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J Am Coll Cardiol. 2016 Aug 23;68(8):818-33. doi: 10.1016/j.jacc.2016.06.011.

Potential Impact of Time Trend of Life-Style Factors on Cardiovascular Disease Burden in China.

Author information

1
Department of Nutrition, Harvard T.H. Chan School of Public Health, Boston, Massachusetts.
2
Department of Biostatistics, Gillings School of Global Public Health, University of North Carolina, Chapel Hill, North Carolina.
3
Department of Nutrition Surveillance, National Institute of Nutrition and Health, Chinese Center for Disease Control and Prevention, Beijing, China.
4
Yale/Yale-New Haven Hospital, Center for Outcomes Research and Evaluation (CORE), New Haven, Connecticut; Department of Global Health and Population, Harvard T.H. Chan School of Public Health, Boston, Massachusetts.
5
Department of Global Health and Population, Harvard T.H. Chan School of Public Health, Boston, Massachusetts; Department of Epidemiology, Harvard T.H. Chan School of Public Health, Boston, Massachusetts.
6
Department of Nutrition, Harvard T.H. Chan School of Public Health, Boston, Massachusetts; Department of Epidemiology, Harvard T.H. Chan School of Public Health, Boston, Massachusetts; Channing Division of Network Medicine, Department of Medicine, Brigham and Women's Hospital, Harvard Medical School, Boston, Masssachusetts. Electronic address: frank.hu@channing.harvard.edu.

Abstract

BACKGROUND:

Cardiovascular disease (CVD) is a leading cause of death in China. Evaluation of risk factors and their impacts on disease burden is important for future public health initiatives and policy making.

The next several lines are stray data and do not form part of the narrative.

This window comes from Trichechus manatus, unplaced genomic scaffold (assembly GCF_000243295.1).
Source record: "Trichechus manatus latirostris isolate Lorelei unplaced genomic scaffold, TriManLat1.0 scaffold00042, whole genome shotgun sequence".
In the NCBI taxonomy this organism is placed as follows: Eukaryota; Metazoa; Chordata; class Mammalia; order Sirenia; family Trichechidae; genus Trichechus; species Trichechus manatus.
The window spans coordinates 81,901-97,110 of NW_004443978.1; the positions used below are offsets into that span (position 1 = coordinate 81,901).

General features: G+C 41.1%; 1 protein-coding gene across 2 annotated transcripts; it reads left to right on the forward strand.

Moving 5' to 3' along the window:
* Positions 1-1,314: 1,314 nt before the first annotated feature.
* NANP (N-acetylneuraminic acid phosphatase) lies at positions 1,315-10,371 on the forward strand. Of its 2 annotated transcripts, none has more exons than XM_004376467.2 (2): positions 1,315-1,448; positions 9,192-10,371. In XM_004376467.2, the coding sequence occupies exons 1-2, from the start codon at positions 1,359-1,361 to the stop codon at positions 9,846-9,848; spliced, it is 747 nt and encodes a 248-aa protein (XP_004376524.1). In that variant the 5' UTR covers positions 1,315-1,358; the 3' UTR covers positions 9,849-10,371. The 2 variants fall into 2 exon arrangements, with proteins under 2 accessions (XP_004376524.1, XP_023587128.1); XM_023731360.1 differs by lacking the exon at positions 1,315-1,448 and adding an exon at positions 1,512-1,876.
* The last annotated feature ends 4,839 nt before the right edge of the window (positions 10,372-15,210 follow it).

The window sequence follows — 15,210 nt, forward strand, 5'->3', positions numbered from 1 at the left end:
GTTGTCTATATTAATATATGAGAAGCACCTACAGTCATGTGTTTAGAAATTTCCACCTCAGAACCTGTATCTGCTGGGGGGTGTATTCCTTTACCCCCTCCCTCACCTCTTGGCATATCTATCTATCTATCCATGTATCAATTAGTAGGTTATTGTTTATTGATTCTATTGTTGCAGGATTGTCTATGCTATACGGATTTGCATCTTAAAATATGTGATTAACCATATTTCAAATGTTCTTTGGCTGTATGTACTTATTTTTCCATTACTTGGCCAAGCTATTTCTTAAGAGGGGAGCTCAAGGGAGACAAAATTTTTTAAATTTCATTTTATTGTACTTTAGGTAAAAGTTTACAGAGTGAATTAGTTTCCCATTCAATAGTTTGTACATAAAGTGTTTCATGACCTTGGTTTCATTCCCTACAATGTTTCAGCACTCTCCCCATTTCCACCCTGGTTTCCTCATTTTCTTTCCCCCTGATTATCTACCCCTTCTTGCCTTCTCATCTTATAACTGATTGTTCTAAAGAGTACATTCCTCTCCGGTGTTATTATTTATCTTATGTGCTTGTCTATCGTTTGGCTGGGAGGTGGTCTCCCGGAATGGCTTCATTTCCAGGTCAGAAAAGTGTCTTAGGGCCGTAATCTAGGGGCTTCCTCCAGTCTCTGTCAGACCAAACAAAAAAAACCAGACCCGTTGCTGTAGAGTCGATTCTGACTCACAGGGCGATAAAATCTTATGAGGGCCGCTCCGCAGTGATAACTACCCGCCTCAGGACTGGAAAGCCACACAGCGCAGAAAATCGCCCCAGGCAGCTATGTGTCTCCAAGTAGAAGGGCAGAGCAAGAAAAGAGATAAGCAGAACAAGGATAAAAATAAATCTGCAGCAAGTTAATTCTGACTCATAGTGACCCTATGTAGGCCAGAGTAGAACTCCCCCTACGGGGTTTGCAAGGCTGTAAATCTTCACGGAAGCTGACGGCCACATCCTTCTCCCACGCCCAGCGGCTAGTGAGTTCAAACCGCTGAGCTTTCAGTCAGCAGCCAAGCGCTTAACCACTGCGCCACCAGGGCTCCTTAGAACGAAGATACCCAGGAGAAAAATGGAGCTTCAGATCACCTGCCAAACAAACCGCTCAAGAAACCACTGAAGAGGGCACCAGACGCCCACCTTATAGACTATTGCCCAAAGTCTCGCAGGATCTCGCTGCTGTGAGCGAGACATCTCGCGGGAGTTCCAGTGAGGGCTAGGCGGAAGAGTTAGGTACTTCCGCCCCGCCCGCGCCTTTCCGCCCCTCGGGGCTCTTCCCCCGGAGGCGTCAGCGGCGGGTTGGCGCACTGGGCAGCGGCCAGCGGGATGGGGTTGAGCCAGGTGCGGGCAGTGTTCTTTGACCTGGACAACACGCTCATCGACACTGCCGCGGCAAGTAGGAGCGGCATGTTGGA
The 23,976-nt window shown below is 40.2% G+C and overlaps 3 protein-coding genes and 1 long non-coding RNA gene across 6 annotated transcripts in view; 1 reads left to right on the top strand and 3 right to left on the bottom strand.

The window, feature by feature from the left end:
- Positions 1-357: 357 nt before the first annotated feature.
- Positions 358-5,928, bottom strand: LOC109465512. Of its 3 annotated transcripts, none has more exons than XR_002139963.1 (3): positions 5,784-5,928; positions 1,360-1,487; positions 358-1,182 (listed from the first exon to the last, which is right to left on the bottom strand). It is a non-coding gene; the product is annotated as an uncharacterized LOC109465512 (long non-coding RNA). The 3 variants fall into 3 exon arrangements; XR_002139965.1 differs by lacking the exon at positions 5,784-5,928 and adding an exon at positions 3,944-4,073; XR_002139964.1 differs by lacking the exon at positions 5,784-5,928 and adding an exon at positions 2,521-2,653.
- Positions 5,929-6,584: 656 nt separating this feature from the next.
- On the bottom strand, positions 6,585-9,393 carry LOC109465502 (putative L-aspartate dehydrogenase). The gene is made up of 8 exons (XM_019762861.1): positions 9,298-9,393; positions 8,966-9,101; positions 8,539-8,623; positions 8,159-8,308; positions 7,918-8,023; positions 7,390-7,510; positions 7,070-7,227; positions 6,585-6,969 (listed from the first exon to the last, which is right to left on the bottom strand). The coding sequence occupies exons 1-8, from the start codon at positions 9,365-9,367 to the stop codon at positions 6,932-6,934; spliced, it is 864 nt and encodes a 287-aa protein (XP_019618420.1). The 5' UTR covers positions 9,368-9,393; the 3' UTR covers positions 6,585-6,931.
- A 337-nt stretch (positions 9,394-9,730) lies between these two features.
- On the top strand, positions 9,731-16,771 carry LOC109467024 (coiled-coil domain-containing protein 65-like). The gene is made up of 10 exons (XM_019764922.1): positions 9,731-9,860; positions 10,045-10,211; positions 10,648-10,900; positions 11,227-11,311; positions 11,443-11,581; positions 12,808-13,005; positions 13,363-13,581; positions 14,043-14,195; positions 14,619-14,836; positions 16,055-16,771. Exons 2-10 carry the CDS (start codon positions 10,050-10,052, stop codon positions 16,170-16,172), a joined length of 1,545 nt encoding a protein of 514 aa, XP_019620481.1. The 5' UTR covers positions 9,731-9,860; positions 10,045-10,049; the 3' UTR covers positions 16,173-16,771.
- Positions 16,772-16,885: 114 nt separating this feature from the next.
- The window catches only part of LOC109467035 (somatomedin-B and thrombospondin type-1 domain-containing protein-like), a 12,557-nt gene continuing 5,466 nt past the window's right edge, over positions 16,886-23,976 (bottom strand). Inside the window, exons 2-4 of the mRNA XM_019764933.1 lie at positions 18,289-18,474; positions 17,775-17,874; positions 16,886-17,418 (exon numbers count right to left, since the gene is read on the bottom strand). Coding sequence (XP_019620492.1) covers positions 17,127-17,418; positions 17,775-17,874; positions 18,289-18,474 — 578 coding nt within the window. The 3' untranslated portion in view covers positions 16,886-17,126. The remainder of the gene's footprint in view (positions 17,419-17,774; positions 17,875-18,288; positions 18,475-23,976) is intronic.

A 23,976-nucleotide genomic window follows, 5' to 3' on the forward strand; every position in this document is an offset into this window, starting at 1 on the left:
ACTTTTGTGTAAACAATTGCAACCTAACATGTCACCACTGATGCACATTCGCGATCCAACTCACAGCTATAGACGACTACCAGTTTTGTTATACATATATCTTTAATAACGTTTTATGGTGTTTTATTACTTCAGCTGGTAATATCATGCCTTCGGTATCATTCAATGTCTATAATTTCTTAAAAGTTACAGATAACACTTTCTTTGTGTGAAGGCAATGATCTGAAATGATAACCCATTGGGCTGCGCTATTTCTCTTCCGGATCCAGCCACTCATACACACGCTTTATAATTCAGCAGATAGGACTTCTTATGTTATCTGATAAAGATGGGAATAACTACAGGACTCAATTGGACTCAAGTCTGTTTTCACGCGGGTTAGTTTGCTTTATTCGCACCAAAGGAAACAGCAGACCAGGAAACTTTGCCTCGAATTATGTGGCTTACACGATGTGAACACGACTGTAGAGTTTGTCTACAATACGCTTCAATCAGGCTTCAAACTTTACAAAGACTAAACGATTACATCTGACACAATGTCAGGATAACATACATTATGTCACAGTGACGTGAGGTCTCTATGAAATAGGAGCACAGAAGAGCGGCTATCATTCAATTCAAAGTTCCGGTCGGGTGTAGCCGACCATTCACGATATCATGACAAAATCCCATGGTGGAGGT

OBJECTIVES:

The study used data from a cohort of the China Health and Nutrition Survey to estimate time trends in cardiovascular risk factors from 1991 to 2011.

METHODS:

We applied the comparative risk assessment method to estimate the number of CVD events attributable to all nonoptimal levels (e.g., theoretical-minimum-risk exposure distribution [TMRED]) of each risk factor.

RESULTS:

In 2011, high blood pressure, high low-density lipoprotein cholesterol, and high blood glucose were associated with 3.1, 1.4, and 0.9 million CVD events in China, respectively. Increase in body mass index was associated with an increase in attributable CVD events, from 0.5 to 1.1 million between 1991 and 2011, whereas decreased physical activity was associated with a 0.7-million increase in attributable CVD events. In 2011, 53.4% of men used tobacco, estimated to be responsible for 30.1% of CVD burden in men. Dietary quality improved, but remained suboptimal; mean intakes were 5.4 (TMRED: 2.0) g/day for sodium, 67.7 (TMRED: 300.0) g/day for fruits, 6.2 (TMRED: 114.0) g/day for nuts, and 25.0 (TMRED: 250.0) mg/day for marine omega-3 fatty acids in 2011.

CONCLUSIONS:

High blood pressure remains the most important individual risk factor related to CVD burden in China. Increased body mass index and decreased physical activity were also associated with the increase in CVD burden from 1991 to 2011. High rates of tobacco use in men and unhealthy dietary factors continue to contribute to the burden of CVD in China.

KEYWORDS:

China; cardiovascular disease; disease burden; preventable; risk factor

PMID:
27539174
PMCID:
PMC5850940
DOI:
10.1016/j.jacc.2016.06.011
[Indexed for MEDLINE]
Free PMC Article

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